The dragon and the kangaroo: Australia’s China conundrum


Our region is in a state of dangerous flux, with territorial jostling in the South China Sea and temperatures rising on the Korean peninsula.

Renowned historian and author Robert Macklin identifies Australia’s conundrum, in these interesting times, as being how to strengthen ties with neighbouring powerhouse China without causing offence to security partner America.

“One of the extraordinary elements in this is the sudden appearance of an American President, in Trump, who has really diminished America’s standing in the world and potential influence in our region,” Macklin says.

“That is very, very significant, particularly at a time when China is evolving the One Belt One Road initiative, which is going to see the infrastructure of half the world altered irreparably.”

Robert Macklin

Dissecting the Sino-Australian relationship in riveting detail, Macklin’s fascinating Dragon & Kangaroo: Australia and China’s shared history from the Goldfields to the present day traces our mutual timeline.

Spanning early Chinese traders to the atrocities of the Gold Rush, from the White Australia policy to WWII and the Cold War, it puts in context our current political relationship.

“You don’t get over 90 years of being told that the yellow hordes are coming and that White Australia is somehow an appropriate way to conduct ourselves, quickly,” Macklin says.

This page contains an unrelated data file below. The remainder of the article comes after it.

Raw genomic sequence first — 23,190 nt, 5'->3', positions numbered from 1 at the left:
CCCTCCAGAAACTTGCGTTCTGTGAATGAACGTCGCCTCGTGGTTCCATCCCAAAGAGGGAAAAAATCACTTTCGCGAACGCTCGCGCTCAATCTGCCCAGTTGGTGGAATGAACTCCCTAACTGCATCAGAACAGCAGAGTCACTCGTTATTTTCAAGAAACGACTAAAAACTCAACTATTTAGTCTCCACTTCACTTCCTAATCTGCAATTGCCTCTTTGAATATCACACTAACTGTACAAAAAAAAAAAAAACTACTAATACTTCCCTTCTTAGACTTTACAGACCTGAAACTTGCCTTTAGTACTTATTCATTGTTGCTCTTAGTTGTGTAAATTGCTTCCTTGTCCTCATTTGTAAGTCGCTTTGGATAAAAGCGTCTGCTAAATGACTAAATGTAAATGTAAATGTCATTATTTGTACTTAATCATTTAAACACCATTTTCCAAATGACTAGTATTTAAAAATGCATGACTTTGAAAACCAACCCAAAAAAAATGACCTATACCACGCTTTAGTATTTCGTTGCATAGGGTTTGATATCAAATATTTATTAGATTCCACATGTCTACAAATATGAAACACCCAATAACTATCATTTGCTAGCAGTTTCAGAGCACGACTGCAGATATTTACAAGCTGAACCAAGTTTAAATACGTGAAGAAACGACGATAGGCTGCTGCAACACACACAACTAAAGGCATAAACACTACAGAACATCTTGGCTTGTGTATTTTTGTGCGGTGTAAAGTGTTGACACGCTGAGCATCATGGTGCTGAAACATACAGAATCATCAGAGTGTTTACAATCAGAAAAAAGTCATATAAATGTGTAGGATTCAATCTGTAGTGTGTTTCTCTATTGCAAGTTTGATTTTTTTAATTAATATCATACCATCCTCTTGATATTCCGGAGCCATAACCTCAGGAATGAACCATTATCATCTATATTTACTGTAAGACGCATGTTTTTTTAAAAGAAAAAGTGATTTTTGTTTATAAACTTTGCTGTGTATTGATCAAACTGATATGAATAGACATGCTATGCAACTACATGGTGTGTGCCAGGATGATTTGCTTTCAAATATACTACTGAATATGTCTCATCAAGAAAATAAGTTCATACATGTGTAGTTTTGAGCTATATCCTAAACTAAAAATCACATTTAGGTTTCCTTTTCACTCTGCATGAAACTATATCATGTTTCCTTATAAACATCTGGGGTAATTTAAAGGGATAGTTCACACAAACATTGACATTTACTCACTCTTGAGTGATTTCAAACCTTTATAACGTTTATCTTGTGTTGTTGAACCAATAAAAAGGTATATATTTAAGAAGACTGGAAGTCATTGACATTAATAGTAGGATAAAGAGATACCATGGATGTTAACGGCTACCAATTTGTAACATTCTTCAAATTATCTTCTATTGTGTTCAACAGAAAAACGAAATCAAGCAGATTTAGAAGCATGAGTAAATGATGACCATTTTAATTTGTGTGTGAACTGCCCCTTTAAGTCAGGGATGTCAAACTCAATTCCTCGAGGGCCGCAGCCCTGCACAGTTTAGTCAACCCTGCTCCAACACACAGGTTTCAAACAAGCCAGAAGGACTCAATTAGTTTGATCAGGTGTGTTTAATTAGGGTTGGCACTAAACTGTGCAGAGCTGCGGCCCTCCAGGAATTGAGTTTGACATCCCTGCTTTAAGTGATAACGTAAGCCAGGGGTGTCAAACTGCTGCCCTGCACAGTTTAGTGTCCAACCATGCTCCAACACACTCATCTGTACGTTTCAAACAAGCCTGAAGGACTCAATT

“It does take a while for something like that to work its way out of the perception of a nation.”

The development, dating back to WWII, of the Five Eyes intelligence alliance between Australia, the US, Canada, UK and New Zealand plays into this ongoing distrust, Macklin suggests.

“That’s a very significant name, actually, because there are five countries involved… so you’ve got a one-eyed point of view, which is basically a racist viewpoint, because the five countries are all white fellas that derive from the British base,” Macklin says.

“Those ties are going to have to loosen a little so that our geography takes a greater role than our colonial history in the manner in which we operate in the world.”

The numbers game suggests that move we must, Macklin notes.

“We are, in so many ways, dependent upon the Chinese economy for the health of our own. That’s a good foundation to build upon in other elements right across the board, including the combined requirement we both have for defence against terrorism.”

Macklin isn’t convinced Turnbull will make great strides.

“On the one hand, he shares with [former] Prime Minister Kevin Rudd that one of his children is married to a Chinese person and the things he says in China when he’s there are very friendly and sensible. But he does seem to be influenced very considerably by the need to pander to his right wing, often contradicting himself, so you never know exactly where he stands.”

Would the Opposition leader fare any better?

“I think the same applies, probably, to someone like Bill Shorten, though the Labour party has a more collegiate approach to China within the caucus than you’ve got at the moment with the Liberals and the Nationals fighting each other.”

By Stephen A Russell
The NewDaily


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